Legislative Branch

The first and longest of the three articles dealing with the branches of government focuses on the legislative branch, mirroring the primacy given that branch in the U.S. Constitution. Originally 58 sections long, this article now spans 65, with many subsections added and many original sections repealed. It is composed of three main areas of coverage:

  • Organization, apportionment of seats, and qualifications for office (sections 1-28)
  • Proceedings (sections 29-41)
  • Powers, requirements, and restrictions on powers (sections 42-58)

The sections on organization, apportionment, and qualifications are unremarkable. They include expected provisions such as specification of a bicameral legislature, the number of seats in each chamber, terms of office, the duration and frequency of the legislative session, and so on.

The same holds true for the sections on proceedings. These say that no law may be passed without first having been a formal bill that goes through the processes of proposal, deliberation, and approval outlined in the constitution. Section 37 explicitly requires proposed bills to be referred to a committee—and reported on by that committee—before the general membership may consider them. While the Texas Constitution doesn’t specify how committees should be structured, it’s noteworthy that such internal legislative directions are included in the constitution.

Other notable sections of Article II relate to powers, requirements, and restrictions on legislative powers. Here we see how the framers truly dwelt on the details. For instance, section 46 states, “The Legislature shall, at its first session after the adoption of this Constitution, enact effective vagrant laws.”

Perhaps more important to governance, section 48 originally specified a list of items for which the legislature may raise money through taxation. Repealed in 1969, this section listed permissible spending items such as erecting public buildings and protecting the frontier. Also related to fiscal policy is the limitation on total public debt—originally capped at only $200,000—in section 49. This section has been amended 21 times; today, the cap is actually calculated as having to be less than 5 percent of the three-year average of general revenue funds. In 2012, though not at the 5 percent cap, the state had approximately $41 billion in outstanding debt.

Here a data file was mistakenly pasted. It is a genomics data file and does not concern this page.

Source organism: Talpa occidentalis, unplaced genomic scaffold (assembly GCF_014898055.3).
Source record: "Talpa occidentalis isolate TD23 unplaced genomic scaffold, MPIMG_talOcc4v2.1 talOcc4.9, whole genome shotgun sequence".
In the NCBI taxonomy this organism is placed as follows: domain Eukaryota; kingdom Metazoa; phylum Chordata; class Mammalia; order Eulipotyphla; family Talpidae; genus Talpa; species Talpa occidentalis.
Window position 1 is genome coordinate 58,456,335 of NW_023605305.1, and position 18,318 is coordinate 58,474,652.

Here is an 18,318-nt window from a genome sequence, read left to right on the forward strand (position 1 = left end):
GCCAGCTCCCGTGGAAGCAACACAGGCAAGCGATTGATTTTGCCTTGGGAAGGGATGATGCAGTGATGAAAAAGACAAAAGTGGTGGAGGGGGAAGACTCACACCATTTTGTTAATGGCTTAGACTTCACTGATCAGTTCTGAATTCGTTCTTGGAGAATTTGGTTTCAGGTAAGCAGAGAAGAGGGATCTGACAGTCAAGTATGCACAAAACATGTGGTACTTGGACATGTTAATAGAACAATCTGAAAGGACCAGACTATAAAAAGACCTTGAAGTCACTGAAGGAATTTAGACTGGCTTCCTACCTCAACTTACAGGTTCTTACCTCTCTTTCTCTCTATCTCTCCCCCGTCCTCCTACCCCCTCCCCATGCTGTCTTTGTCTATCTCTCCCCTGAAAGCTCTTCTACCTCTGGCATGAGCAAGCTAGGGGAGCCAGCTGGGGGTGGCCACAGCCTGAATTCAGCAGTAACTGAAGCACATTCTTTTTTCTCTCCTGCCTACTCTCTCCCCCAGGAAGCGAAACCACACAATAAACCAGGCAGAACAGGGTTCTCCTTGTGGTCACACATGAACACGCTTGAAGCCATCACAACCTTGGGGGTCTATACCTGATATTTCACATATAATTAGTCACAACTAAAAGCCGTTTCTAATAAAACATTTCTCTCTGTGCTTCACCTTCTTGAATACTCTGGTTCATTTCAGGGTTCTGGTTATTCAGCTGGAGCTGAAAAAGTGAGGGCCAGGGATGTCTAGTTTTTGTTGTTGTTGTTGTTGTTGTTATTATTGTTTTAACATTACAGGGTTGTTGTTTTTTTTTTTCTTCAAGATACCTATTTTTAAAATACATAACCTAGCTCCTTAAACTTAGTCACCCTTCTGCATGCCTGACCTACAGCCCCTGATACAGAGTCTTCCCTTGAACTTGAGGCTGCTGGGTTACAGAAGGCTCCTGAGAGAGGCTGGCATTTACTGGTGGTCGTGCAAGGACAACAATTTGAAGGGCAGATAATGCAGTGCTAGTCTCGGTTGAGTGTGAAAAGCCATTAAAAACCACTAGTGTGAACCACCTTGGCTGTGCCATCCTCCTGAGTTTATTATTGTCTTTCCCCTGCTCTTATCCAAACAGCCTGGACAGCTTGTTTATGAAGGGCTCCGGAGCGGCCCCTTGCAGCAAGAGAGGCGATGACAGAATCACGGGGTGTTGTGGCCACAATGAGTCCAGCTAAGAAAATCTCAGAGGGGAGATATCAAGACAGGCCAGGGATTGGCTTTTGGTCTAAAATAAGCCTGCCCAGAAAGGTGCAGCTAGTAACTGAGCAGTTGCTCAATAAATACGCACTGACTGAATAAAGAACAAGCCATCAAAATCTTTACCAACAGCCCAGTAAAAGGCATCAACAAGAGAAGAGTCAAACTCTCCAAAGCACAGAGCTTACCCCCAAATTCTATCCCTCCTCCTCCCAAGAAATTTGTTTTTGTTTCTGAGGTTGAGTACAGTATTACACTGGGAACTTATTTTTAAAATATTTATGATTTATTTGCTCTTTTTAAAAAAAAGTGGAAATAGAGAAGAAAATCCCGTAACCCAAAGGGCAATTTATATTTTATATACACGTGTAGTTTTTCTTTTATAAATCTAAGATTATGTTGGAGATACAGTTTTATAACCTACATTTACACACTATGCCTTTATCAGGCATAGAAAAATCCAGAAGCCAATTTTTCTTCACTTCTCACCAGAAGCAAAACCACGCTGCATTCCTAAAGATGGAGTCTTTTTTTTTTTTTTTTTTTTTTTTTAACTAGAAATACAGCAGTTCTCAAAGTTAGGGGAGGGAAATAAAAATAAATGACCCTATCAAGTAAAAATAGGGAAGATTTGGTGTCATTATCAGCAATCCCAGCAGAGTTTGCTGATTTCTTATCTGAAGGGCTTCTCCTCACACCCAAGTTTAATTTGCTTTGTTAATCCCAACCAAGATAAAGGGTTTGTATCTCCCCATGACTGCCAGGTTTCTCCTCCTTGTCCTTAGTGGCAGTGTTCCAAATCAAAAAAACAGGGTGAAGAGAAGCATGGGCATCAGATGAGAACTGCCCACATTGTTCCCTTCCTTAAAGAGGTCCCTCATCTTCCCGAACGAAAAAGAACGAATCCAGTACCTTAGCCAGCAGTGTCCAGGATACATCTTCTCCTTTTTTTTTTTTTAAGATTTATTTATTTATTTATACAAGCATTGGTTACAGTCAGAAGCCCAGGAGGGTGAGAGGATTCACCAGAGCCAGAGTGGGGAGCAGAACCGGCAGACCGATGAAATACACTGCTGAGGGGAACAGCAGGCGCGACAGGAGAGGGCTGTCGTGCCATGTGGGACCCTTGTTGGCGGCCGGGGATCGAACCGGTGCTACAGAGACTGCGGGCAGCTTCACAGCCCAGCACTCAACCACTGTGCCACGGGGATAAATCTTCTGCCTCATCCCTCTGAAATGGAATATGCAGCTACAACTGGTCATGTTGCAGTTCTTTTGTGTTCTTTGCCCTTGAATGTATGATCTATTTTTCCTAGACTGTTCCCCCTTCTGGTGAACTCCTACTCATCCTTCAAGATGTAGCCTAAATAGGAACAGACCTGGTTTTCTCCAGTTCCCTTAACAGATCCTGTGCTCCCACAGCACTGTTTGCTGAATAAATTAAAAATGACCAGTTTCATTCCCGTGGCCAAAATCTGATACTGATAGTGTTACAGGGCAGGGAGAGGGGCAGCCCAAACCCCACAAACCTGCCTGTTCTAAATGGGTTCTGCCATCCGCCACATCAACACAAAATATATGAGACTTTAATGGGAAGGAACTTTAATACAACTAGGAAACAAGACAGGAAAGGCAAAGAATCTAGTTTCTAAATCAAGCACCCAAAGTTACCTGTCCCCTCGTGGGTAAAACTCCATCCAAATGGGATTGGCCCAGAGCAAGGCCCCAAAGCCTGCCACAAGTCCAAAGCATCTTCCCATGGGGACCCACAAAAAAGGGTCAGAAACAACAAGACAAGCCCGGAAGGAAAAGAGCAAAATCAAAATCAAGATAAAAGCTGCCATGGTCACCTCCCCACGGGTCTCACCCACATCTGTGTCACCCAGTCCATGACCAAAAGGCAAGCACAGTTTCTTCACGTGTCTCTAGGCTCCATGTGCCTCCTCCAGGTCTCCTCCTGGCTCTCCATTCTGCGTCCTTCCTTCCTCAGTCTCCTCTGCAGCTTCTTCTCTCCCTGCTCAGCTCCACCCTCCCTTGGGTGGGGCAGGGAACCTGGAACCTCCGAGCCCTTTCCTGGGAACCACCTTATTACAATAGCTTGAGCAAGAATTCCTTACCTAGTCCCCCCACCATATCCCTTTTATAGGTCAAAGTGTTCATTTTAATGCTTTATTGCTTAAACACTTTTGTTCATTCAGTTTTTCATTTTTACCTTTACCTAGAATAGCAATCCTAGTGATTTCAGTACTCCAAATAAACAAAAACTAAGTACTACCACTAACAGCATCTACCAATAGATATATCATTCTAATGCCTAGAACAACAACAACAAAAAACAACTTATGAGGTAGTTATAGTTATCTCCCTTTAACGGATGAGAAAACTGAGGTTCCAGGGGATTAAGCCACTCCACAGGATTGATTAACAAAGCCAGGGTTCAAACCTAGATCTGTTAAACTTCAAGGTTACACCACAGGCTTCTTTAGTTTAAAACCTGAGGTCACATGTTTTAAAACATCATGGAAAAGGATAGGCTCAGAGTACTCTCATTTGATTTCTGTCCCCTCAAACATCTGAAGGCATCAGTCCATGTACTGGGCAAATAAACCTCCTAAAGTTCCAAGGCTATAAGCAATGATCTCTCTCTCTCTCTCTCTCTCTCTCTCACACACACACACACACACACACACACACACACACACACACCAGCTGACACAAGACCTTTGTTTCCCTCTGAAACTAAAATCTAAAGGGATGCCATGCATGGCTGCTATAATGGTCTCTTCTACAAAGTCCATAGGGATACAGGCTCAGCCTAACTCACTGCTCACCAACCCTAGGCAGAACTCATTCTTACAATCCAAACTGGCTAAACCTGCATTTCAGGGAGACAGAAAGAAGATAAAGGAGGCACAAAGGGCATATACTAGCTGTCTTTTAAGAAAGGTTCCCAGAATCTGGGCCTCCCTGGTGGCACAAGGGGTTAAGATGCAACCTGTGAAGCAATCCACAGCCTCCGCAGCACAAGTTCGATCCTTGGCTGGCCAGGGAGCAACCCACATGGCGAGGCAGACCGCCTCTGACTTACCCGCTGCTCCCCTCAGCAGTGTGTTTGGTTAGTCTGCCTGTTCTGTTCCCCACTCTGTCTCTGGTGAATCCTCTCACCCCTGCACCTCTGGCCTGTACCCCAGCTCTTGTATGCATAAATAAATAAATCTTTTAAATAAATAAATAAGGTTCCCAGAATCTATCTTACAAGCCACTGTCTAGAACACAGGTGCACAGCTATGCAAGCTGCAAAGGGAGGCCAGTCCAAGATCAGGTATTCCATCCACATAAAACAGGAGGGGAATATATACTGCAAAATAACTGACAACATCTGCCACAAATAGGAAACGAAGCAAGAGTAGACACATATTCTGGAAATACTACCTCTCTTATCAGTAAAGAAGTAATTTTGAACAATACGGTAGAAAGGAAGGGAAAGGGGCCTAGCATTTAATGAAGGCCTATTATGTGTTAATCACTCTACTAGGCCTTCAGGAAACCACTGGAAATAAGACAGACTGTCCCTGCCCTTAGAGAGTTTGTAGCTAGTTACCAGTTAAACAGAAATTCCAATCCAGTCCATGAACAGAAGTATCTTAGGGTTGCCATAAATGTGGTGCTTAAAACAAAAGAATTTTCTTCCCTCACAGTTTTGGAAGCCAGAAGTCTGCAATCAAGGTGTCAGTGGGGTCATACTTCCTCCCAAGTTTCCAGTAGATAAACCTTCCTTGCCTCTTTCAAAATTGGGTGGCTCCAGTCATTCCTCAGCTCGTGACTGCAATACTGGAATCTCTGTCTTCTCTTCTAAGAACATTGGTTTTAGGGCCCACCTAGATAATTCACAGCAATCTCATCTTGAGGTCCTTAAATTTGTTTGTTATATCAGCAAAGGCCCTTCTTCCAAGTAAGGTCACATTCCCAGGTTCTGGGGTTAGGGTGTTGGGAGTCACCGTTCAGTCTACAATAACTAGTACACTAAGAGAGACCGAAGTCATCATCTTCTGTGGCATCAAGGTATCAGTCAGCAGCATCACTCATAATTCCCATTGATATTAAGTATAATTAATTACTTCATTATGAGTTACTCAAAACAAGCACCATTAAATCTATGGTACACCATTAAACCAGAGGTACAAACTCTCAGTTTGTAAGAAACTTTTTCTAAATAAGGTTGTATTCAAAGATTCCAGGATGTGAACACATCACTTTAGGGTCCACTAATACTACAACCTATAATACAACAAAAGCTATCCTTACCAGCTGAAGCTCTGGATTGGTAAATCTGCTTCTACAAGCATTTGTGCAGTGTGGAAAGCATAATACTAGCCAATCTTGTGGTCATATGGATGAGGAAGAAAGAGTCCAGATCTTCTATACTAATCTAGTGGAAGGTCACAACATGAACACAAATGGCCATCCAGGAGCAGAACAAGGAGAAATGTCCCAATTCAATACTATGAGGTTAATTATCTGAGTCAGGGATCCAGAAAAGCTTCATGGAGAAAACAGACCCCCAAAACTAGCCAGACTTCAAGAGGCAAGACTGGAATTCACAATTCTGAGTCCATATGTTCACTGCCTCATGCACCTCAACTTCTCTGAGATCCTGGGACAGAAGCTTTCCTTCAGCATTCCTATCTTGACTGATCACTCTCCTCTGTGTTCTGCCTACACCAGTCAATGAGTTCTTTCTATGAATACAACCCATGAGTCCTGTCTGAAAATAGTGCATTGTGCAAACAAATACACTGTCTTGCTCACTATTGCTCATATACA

On matters concerning local authority in counties and municipalities, the framers listed a number of areas in which the legislature could not pass laws. It could not regulate local government affairs, locate or change county seats, or specify election locations. Such restrictions may seem at odds with the constitution’s thorough description of county and municipality regulations, but they’re consistent with the framers’ distrust of elected representatives at all levels.

Executive Branch

Article IV carefully outlines seven offices of the executive branch. All but one are to be filled through popular elections. The very first section lists these seven executive offices:

The executive department of the State shall consist of a governor, who shall be the chief executive officer of the State, a lieutenant-governor, secretary of State, comptroller of public accounts, treasurer, commissioner of the general land office and attorney general.

Most portions of this article (sections 4-16) focus on the governor’s powers and duties. Many of the remaining sections cover the other six executive offices. By making six of these senior executive authorities separately elected (the secretary of state is appointed by the governor rather than elected), the framers divided and dispersed this branch’s authority and ability to govern actively. Thus, it created six possible obstruction points and checks to activities, programs, or plans of each of the executive department officials. Today there are just five, as the office of the treasurer was abolished in 1996.

Judicial Branch

Article V, on the judicial branch, created a more extensive structure than just the highest state court. Section 1 established six levels or types of courts:

The judicial power of this State shall be vested in one Supreme Court, in a Court of Appeals, in District Courts, in County Courts, in Commissioners’ Courts, in Courts of Justices of the Peace, and in such other courts as may be established by law.

The courts listed in section 1 are referred to as constitutional courts because of the source of their authority—the constitution. Other courts not listed here (see the chapter on the justice system) are sometimes referred to as statutory courts because they were created by legislative statutes.

The 27 sections of Article V that follow specify the mode of selection (popular election for all courts), terms of office, and jurisdictions of each of the courts. These sections identify the three types of local courts: county courts, commissioners’ courts, and justice of the peace courts. Because of sparse settlement in much of the state at the time, these courts were, in essence, the local government of many areas.




THE TEXAS CONSTITUTION / 2.11 Education, Taxation, and Revenue


Education, Taxation, and Revenue